Organized Labor and the Works Council Movement

September 9, 1927

Report Outline
History of the Works Council Movement
Employers Motives in Establishing Works Councils
Structure and Functions of Works Councils
Achievements of Works Council Plans
New Policies of Trade Unionism
Special Focus

A slight increase in the membership of constituent unions of the American Federation of Labor will be shown in the annual report of the Executive Council to be submitted at the national convention of the Federation at Los Angeles in October. The prospect of a good membership showing for 1927 gives considerable satisfaction to A. F. of L. leaders, who point out that it will mark the third successive year in which the strength of the trade unions has remained stationary or made a small gain. For the five year period, 1920 to 1924, inclusive the membership of the A. F, of L. declined annually at a rapid rate. In 1924 the Federation was weaker by approximately 1,210,000 members than in 1920, when it was at the peak of its strength.

Changes in the total strength of A. F. of L. unions during the last twenty five years, as reported by the Executive Council, are shown in the following table.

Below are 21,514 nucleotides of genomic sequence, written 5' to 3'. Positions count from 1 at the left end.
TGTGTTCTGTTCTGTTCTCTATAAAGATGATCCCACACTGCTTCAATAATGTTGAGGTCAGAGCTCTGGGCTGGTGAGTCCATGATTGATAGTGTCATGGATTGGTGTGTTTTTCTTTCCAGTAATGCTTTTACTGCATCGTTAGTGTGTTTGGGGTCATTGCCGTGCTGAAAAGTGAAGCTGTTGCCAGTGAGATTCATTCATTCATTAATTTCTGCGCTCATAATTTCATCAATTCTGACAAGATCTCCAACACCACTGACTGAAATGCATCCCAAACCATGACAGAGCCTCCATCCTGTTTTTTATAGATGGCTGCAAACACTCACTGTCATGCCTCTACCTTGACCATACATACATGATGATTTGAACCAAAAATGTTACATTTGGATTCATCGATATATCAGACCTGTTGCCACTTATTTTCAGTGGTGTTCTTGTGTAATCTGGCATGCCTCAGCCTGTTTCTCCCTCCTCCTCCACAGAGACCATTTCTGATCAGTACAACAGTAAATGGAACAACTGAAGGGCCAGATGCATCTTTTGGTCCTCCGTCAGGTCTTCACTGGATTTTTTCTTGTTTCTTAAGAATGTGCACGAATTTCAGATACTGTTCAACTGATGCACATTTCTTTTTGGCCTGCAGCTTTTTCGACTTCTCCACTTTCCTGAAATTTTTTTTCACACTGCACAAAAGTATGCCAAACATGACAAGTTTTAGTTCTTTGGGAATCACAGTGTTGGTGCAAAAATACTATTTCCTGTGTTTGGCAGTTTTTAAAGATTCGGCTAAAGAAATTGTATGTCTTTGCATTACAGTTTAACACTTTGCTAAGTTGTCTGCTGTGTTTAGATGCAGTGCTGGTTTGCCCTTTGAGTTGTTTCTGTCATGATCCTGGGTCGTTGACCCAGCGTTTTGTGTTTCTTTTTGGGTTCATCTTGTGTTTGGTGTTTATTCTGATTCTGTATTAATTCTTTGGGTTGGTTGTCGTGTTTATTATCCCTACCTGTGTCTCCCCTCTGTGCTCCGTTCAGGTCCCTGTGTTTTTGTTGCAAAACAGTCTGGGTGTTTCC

Year ending Aug. 31 Average total paid-up or reported membership
1902 1,024,399
1907 1,538,970
1912 1,770,145
1917 2,371,434
1918 2,726,478
1919 3,260,068
1920 4,078,740
1921 3,906,528
1922 3,195,635
1923 2,926,468
1924 2,865,799
1925 2,877,297
1926 2,803,966

In 1926 the Railway Clerks' union, with 90,000 members, was suspended from the A. F. of L. Its membership is not included in the total. The apparent loss in 1926 cannot, therefore, be taken as evidence of a real loss in trade union strength.

It is noted in the report of the Executive Council for 1926 that the total given for paid-up and reported memberships does not take account of all members of affiliated unions. Those who were unemployed or on strike, or for whom per capita dues were not being paid for other reasons, numbered about 500,000 in 1926, so that the total strength of the Federation in that year was approximately 3,300,000. In addition to unions affiliated with the A. F. of L. there are various independent organizations with a total membership of more than a million. Including these organizations, the total trade union strength in the United States was estimated by Secretary of Labor Davis to be 4,443,523 in 1926.

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Jul. 30, 1936  Federal Intervention in Labor Disputes
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